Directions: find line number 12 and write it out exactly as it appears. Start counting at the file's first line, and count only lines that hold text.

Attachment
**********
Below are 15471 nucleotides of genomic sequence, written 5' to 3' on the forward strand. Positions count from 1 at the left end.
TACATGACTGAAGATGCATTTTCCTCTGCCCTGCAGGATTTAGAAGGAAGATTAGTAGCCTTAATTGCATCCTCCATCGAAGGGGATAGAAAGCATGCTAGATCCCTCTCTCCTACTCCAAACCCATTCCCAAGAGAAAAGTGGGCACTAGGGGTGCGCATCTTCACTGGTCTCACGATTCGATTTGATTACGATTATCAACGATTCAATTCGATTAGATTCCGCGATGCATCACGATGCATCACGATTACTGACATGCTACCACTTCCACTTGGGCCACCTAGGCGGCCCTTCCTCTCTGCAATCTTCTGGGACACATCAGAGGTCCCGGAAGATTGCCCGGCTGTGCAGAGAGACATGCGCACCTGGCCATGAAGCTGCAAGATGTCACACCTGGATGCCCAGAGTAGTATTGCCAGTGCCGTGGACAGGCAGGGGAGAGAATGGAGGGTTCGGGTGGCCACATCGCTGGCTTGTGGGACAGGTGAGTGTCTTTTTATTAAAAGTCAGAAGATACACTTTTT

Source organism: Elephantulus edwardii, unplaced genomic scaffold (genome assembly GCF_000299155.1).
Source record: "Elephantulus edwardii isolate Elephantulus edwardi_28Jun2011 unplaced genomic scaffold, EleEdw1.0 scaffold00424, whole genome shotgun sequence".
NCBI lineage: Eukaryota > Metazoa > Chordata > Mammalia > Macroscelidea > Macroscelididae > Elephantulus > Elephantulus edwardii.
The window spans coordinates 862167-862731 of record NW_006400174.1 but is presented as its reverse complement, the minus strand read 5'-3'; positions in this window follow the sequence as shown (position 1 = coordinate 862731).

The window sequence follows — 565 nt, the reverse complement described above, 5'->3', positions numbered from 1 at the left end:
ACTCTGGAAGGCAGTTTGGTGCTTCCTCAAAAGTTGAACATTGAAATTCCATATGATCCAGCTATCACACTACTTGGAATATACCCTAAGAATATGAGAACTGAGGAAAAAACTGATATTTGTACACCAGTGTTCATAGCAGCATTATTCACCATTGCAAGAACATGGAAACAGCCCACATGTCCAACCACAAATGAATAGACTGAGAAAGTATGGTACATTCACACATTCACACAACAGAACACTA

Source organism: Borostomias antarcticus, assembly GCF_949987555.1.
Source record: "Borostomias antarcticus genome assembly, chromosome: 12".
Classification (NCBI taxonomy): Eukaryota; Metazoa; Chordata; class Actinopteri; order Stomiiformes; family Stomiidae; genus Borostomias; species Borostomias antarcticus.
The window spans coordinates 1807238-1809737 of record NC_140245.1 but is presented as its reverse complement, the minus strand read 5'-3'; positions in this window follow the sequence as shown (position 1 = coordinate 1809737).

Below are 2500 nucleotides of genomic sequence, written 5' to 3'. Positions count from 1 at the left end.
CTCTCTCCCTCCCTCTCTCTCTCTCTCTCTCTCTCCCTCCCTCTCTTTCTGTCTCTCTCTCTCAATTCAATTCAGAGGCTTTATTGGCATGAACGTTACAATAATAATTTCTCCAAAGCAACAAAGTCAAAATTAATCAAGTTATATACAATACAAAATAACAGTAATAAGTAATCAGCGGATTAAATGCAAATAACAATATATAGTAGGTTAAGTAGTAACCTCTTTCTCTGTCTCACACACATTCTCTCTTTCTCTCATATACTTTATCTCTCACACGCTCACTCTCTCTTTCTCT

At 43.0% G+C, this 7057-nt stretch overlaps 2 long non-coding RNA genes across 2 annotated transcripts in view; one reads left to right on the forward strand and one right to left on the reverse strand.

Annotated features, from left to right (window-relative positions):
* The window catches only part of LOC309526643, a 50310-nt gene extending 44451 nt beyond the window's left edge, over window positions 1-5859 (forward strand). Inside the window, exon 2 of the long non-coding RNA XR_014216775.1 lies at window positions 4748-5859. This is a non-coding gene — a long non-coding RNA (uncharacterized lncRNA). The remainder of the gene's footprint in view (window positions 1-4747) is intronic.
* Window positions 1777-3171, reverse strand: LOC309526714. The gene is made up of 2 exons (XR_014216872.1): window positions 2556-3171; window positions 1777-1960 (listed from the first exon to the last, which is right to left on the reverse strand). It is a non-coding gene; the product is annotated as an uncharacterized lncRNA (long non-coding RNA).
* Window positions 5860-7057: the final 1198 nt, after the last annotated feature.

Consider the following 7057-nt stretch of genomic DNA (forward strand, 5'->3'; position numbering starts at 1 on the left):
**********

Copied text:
The window spans coordinates 1807238-1809737 of record NC_140245.1 but is presented as its reverse complement, the minus strand read 5'-3'; positions in this window follow the sequence as shown (position 1 = coordinate 1809737).